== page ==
Let's say the "relatively low workload" point then.
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Old 4th Feb 2024, 12:39
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what is the advantage of delegating to a ramp authority compared with the ground movements controller controlling any aerodrome movement as takes place here . Seems unnecessary.
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Old 4th Feb 2024, 15:08
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Originally Posted by 22/04
what is the advantage of delegating to a ramp authority compared with the ground movements controller controlling any aerodrome movement as takes place here . Seems unnecessary.
As it is the USA I would guess $$$
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Old 4th Feb 2024, 18:33
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Originally Posted by Lomon
As it is the USA I would guess $$$
Money is the motivation for many things. This is true throughout much of the planet Earth.

But on the subject of operations on airline ramps within the USA, it's simply that airline terminal ramp and apron areas are designated as non-movement areas for ATC purposes. Such areas are not subject to FAA air traffic control. These non-movement areas are simply outside of ATC's jurisdiction. Airlines or airport operators are responsible for what goes on in non-movement areas. The boundaries of non-movement areas and movement areas are delineated by 2 yellow lines, one solid line on the non-movement area side and one dashed line on the movement area side. (similar to a runway hold short line, but with only one line on each side rather than 2)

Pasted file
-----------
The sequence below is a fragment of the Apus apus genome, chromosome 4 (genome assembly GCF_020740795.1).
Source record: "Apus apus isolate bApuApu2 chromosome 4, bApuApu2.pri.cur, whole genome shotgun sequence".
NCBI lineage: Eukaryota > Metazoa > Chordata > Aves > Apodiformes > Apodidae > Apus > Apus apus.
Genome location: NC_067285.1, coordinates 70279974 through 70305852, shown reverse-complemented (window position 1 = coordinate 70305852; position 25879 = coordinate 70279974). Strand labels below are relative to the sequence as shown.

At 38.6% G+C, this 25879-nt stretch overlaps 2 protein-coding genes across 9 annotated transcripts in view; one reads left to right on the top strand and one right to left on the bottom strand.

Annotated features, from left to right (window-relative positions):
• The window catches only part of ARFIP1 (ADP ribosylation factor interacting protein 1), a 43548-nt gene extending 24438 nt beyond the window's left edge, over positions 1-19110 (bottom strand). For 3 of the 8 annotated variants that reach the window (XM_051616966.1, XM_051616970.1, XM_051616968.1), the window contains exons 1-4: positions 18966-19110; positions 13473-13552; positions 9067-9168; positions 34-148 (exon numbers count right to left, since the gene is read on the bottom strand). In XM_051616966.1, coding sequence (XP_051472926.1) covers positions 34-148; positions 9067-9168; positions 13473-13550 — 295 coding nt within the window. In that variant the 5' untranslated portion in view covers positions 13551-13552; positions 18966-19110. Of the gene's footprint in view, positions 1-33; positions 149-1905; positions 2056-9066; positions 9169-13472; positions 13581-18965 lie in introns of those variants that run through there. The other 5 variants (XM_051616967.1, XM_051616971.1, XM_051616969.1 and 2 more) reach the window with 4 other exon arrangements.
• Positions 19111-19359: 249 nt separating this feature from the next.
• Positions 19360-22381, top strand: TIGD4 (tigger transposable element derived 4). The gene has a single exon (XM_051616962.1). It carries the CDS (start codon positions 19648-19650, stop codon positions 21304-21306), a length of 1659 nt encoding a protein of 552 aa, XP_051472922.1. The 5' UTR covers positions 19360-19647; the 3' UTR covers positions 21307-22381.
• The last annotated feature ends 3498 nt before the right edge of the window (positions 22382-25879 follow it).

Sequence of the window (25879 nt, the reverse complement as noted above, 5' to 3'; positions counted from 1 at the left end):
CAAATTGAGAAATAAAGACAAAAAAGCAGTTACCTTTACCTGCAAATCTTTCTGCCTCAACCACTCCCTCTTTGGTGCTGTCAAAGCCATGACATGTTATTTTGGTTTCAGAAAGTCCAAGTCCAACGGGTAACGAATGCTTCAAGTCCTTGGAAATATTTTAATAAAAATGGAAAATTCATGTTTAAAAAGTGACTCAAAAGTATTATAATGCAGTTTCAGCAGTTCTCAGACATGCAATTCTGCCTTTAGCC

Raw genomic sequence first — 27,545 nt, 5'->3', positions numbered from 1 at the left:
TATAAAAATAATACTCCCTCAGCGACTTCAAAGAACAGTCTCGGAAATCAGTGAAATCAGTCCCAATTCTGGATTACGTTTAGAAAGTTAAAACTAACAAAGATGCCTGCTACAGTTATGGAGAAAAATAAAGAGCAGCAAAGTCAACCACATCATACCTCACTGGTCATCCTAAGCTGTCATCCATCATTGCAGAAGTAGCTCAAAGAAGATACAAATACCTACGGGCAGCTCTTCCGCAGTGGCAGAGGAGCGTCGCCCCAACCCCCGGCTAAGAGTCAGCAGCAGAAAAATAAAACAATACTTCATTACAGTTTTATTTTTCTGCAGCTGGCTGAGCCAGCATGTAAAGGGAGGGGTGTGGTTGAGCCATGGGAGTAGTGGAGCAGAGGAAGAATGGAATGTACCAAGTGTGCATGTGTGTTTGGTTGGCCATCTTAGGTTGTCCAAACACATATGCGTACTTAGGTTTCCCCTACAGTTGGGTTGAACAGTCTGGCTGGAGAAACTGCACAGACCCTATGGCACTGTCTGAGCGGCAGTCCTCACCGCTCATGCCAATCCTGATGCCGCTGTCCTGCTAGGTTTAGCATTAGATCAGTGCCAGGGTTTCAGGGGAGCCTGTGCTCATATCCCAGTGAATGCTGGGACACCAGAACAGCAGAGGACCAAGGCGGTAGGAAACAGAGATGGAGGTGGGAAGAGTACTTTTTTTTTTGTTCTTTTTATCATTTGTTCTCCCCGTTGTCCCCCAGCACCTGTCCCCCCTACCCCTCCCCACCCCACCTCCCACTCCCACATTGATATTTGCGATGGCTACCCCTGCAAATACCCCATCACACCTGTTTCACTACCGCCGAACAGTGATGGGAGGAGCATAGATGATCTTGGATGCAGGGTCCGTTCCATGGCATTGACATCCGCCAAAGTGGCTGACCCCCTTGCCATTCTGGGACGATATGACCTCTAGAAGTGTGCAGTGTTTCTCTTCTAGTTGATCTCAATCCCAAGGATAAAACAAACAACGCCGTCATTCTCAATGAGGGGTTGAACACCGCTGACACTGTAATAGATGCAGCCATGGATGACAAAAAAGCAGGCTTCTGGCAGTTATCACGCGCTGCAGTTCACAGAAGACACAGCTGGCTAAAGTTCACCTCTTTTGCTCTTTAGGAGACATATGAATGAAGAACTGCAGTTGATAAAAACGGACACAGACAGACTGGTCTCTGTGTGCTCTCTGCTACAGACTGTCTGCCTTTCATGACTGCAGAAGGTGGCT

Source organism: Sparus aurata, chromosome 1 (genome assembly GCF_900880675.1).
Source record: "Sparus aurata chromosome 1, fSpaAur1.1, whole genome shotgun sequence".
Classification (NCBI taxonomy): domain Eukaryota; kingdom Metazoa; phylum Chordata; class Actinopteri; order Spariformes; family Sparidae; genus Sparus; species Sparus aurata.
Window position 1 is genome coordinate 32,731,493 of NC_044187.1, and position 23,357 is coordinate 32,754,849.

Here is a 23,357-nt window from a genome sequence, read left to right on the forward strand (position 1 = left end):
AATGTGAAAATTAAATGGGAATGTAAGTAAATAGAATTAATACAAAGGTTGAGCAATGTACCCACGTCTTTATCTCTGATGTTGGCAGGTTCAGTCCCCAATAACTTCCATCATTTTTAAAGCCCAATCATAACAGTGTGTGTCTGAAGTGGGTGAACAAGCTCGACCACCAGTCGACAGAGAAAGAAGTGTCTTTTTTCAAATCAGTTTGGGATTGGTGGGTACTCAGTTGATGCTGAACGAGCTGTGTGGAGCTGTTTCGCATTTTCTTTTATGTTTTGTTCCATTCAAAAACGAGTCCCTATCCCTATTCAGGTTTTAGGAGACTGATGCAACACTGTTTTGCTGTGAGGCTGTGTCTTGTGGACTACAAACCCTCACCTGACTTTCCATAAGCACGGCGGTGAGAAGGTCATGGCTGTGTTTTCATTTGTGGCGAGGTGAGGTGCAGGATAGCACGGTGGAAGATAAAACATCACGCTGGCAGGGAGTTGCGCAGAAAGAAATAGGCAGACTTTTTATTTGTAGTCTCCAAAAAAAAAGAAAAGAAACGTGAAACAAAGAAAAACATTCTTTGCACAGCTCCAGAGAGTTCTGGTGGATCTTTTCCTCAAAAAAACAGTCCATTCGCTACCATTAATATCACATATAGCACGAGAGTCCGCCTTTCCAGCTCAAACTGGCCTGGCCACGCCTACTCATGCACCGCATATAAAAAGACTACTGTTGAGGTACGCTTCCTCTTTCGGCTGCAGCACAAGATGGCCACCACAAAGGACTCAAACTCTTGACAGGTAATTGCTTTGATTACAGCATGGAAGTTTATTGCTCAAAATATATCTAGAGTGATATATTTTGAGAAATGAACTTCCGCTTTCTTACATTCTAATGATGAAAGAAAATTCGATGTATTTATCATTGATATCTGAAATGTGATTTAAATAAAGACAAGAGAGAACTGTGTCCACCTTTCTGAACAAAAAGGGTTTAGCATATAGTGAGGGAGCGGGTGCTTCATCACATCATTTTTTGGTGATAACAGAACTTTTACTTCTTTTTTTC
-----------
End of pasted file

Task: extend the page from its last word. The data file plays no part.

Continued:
Non-movement areas are typically under the jurisdiction of the airport operator. Control of these areas is often delegated to the tenants of the leased terminal gates or contracted to service providers hired by the respective tenants. Some non-movement areas are controlled and some are not. Certain non-movement area ramps or aprons do not require communications with any controlling entity. In these areas it is up to flight crews to look out for themselves. Ground vehicles, workers and associated equipment may also operate in such areas without a specific authorization to do so. However these entities will typically require an airport driver permit/ID or an airfield escort.

In the decade or so that I held an LAX airfield driver permit, I saw several accidents between vehicles and airplanes. And these accidents tended to occur near the interface of movement and non-movent areas within the Airport Operating Area (AOA) of the airport. The entire AOA is within the Security IDentification Area (SIDA) of LAX.

My next aviation job involved flying charter jets into airports all over North America, with occasional visits to destinations within both the EU and UK. As a pilot I've been left alone with my flying partners to find our own way at times. Pilots are always responsible for safety outcomes regardless of who was supposed to have done what. At least that's my attitude every time I fly. So far that manner of thinking appears to have served my pax and airplanes well. Not a bump or scratch on any of them. ( fingers and toes crossed!)